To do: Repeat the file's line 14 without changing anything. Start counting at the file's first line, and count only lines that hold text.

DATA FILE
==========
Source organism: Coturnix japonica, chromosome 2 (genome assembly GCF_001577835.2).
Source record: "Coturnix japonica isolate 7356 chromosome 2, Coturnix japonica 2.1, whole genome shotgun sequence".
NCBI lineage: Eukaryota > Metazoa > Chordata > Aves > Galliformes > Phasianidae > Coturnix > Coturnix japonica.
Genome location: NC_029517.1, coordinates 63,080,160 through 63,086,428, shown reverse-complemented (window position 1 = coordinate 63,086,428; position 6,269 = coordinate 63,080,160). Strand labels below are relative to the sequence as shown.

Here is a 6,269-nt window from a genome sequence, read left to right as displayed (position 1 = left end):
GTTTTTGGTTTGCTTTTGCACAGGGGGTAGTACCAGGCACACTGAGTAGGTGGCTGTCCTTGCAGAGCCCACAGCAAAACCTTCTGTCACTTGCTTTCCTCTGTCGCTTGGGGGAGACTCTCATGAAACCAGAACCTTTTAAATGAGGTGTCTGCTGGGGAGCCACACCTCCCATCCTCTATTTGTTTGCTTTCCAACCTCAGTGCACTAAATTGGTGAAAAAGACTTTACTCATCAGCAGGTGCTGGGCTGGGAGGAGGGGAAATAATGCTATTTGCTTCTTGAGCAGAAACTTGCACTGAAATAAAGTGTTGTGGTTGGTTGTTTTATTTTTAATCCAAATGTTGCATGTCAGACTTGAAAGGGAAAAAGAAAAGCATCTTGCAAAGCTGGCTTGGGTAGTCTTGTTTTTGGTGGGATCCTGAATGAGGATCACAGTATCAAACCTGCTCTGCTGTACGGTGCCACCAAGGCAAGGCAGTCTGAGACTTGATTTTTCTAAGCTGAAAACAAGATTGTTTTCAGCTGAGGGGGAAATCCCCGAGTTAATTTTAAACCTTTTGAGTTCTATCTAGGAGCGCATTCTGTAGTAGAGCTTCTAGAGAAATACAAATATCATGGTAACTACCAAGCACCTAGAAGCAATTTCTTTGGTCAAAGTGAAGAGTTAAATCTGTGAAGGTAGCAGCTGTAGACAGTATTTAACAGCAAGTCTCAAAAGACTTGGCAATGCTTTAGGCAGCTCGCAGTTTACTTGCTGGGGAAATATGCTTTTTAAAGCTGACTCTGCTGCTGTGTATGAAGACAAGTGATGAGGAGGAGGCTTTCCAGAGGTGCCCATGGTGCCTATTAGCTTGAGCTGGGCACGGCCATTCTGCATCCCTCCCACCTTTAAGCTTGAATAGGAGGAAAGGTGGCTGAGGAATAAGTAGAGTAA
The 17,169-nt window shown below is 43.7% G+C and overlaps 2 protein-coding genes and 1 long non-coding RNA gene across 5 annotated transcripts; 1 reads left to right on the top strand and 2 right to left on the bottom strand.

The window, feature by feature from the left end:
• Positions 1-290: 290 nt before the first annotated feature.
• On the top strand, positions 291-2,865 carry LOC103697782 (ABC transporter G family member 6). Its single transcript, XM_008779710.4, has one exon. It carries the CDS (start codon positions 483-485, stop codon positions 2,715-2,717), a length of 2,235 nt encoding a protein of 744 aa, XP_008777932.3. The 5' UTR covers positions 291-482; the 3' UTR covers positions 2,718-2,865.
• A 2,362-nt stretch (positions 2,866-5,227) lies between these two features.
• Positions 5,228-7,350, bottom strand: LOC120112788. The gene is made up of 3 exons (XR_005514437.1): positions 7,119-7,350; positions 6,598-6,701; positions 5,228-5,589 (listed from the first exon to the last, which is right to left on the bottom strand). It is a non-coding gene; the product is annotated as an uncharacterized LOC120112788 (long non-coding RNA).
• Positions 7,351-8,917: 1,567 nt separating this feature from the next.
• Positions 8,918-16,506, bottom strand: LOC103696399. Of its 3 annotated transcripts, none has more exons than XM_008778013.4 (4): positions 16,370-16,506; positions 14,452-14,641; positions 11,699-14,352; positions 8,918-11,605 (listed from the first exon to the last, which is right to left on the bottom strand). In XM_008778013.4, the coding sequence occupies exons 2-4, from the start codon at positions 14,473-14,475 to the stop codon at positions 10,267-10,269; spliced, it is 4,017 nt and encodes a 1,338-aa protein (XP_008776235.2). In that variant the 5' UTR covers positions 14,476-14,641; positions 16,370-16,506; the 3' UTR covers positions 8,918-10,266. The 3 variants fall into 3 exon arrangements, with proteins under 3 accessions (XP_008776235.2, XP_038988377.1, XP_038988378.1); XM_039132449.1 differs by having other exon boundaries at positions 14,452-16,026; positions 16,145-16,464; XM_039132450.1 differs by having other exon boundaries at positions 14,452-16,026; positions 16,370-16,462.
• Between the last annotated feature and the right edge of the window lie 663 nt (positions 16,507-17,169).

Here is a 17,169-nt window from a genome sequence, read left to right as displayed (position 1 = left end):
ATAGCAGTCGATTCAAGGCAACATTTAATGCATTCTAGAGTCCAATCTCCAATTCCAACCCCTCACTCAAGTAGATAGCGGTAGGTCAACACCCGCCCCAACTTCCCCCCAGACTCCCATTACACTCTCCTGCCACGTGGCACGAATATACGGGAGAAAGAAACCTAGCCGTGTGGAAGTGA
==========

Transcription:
• Positions 8,918-16,506, bottom strand: LOC103696399. Of its 3 annotated transcripts, none has more exons than XM_008778013.4 (4): positions 16,370-16,506; positions 14,452-14,641; positions 11,699-14,352; positions 8,918-11,605 (listed from the first exon to the last, which is right to left on the bottom strand). In XM_008778013.4, the coding sequence occupies exons 2-4, from the start codon at positions 14,473-14,475 to the stop codon at positions 10,267-10,269; spliced, it is 4,017 nt and encodes a 1,338-aa protein (XP_008776235.2). In that variant the 5' UTR covers positions 14,476-14,641; positions 16,370-16,506; the 3' UTR covers positions 8,918-10,266. The 3 variants fall into 3 exon arrangements, with proteins under 3 accessions (XP_008776235.2, XP_038988377.1, XP_038988378.1); XM_039132449.1 differs by having other exon boundaries at positions 14,452-16,026; positions 16,145-16,464; XM_039132450.1 differs by having other exon boundaries at positions 14,452-16,026; positions 16,370-16,462.